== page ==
Natalia Nakazawa should sound exhausted, but she sounds chipper and friendly, excusing herself at first to quickly heat up a late lunch as we spoke. The New York-based artist is a woman with a lot going on.
Nakazawa’s next project will open March 10 at Brooklyn’s Old Stone House, which is a reconstruction of a historic Dutch farmhouse from 1699. The project will incorporate the work of 70 seventh-grade photography students from a nearby school. “It’s loosely thinking about human migration and immigration. We’re going to be mapping their migration path,” she says. “This could be something that they’ve lived, or it could be a familial history. For instance, mine would be a genealogical history looking at my grandparents and my great grandparents from Japan and from Uruguay and Spain.”
“It’s really through the lens of Brooklyn and talking about the diversity of kids and people living in Brooklyn and their histories. It’s a cool project because I’m also installing digital collages that are responsive to the architecture of the Old Stone House,” she explains.
When she’s not creating her own works, Nakazawa helps nurture other artists. For the past four years, she has been the Assistant Director of the Elizabeth Foundation for the Arts Studio Program. The non-profit foundation, which began in 1992 as a grant-giving organization, now focuses on more hands-on enterprises. Besides the Studio Program, the EFA also runs the Robert Blackburn Printmaking Workshop Program and a gallery called Project Space.
Visual Heteroglossia: Infinite Flooding, Infinite Burning(2016) Jacquard textiles, digital collage, Faux leather, vinyl, concentrated watercolor and acrylic on wood panel 40" x 30" x 2"
Visual Heteroglossia: In Absentia(2015) Jacquard textiles, Arches watercolor paper and acrylic on wood panel 40" x 30" x 2"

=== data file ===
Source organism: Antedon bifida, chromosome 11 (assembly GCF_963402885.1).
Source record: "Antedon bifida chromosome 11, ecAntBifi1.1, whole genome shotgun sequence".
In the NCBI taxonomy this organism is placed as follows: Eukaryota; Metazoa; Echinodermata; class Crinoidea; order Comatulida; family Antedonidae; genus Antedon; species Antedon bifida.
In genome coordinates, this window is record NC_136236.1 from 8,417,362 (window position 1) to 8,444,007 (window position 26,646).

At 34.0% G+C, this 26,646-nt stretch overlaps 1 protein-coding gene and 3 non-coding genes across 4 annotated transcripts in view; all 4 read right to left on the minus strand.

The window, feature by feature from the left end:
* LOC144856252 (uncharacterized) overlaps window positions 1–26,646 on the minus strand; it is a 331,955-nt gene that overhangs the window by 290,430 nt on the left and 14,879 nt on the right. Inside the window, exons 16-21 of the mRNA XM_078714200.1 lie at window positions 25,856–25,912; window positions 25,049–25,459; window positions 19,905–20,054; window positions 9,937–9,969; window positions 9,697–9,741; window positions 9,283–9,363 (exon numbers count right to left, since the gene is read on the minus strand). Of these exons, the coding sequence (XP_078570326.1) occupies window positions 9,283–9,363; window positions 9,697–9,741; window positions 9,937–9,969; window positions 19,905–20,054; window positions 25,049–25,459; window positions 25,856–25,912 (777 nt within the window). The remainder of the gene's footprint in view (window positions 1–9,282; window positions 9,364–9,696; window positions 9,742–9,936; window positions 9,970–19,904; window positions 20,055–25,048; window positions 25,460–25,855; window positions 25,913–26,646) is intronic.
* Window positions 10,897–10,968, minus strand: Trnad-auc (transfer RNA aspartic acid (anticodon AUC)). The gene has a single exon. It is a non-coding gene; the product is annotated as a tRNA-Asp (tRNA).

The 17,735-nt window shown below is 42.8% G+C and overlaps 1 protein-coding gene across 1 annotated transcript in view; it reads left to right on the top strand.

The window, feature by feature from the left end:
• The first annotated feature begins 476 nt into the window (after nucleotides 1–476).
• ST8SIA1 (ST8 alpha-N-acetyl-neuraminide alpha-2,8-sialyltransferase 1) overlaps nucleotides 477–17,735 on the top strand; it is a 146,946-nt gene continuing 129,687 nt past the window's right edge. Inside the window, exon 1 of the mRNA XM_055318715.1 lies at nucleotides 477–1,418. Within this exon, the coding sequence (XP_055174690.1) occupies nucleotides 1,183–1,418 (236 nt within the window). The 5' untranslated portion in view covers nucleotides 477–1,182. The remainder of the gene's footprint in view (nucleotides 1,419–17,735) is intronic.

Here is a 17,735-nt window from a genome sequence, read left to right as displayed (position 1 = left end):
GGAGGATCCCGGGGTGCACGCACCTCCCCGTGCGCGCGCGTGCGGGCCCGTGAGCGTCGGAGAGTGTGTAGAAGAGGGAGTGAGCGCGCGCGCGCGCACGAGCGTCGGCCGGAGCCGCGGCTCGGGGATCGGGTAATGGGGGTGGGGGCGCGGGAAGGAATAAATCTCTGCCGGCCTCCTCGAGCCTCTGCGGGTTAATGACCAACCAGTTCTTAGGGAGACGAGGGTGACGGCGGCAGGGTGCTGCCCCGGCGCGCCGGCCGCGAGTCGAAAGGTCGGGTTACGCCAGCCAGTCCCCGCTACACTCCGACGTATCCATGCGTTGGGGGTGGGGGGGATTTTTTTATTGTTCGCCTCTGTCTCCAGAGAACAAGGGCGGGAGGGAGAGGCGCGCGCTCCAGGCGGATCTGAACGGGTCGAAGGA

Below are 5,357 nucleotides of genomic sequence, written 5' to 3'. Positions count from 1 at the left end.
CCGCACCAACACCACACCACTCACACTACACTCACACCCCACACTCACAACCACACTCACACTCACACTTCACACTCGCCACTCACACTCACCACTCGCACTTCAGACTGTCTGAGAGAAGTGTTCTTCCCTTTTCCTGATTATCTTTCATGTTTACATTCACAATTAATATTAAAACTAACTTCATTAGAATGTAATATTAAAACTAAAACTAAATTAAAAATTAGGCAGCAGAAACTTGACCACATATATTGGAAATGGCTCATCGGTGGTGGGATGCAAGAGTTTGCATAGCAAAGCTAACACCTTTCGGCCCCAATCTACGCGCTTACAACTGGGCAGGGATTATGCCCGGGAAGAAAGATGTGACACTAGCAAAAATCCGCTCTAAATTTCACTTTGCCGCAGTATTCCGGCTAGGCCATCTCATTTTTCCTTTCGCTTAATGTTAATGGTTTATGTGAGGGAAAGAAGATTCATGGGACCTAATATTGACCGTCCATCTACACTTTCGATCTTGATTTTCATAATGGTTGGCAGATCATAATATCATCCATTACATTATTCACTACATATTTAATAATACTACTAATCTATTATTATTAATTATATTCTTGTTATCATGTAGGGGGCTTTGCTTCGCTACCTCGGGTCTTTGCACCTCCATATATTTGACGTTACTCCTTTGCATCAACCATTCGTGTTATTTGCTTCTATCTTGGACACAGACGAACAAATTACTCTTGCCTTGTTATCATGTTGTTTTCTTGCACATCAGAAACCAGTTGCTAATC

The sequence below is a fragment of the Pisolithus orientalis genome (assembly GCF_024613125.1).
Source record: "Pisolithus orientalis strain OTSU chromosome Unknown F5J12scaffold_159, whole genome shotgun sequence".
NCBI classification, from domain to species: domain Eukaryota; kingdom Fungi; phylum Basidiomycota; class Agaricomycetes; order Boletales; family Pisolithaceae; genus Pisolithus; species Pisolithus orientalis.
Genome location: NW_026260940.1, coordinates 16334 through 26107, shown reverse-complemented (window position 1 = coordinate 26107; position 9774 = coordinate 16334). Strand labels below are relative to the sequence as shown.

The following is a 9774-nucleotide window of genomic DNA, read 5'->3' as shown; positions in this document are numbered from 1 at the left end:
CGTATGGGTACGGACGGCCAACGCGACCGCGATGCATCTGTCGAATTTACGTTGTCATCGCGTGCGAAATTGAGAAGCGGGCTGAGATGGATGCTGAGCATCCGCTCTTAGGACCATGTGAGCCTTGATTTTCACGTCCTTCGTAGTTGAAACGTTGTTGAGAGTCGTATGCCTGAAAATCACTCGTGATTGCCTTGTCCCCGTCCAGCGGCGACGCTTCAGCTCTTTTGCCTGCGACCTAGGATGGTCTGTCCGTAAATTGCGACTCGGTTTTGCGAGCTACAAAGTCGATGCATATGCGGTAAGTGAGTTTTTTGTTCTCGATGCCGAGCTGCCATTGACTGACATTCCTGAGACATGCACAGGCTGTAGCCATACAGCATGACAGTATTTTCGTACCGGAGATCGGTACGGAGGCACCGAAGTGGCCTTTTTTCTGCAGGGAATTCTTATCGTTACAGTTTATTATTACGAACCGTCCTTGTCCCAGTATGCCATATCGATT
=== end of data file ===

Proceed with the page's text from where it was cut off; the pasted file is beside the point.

Visual Heteroglossia: The Epic of Fire Palace(2015) Jacquard textiles, paper collage and acrylic on wood panel 40" x 30" x 2"
Visual Heteroglossia: Excavation of the Gentry(2016) Jacquard textiles, laser cut Arches watercolor paper, vinyl, jewels, concentrated watercolor and acrylic on wood panel 40" x 60" x 2"
To create the Studio Program in 1998, the EFA bought a 12-story building in midtown Manhattan and created 90 studios for a wide variety of artists. An annual open call application process occurs each autumn to fill vacancies, which are few, as Natalia and her colleagues have worked to keep the studios full and raise the profile of the program.
The weight of the EFA’s role in Natalia’s life is evident. “My primary calling card is being the Assistant director for the Studio Program. Because I represent an organization, and it is a very important part of how I operate in the world. I’m here three days a week, but it bleeds into all of my life because I have a studio here, too.”
Yet she still finds the time to do more. On Fridays, Nakazawa, a former high school teacher, is also an arts educator for the Museum of Arts and Design. She teaches art workshops based on the museum’s exhibitions to middle school children in the South Bronx. “I love it. It’s great, and the kids are amazing,” she explains, “We do anything from weaving to origami paper folding to mixed media collages to working with clay. You name it, we do it.” The program also offers free museum entry to the students and their families so that they might further explore the art world.
Natalia also curates shows, gives lectures, and sits on panel discussions. Recently, she even judged student submissions to the Scholastic Art & Writing Awards, an event that she participated in when she was a high school student. If you’re not convinced Natalia Nakazawa should be exhausted, it should be added that she’s also a wife and mother of a 16-month-old baby boy.
“I don’t have time for hesitation, let’s just do this,” she says. “I try not to hesitate on anything. If I think, ‘Oh, I should email that person…’ I just do it. Instead of using the mental time to think ‘should I…’ or ‘how should I…’, I try to minimize that before time and just go for it.” She also admits, “I program everything in my life. I put everything in my calendar and make it non-negotiable. That’s it.”
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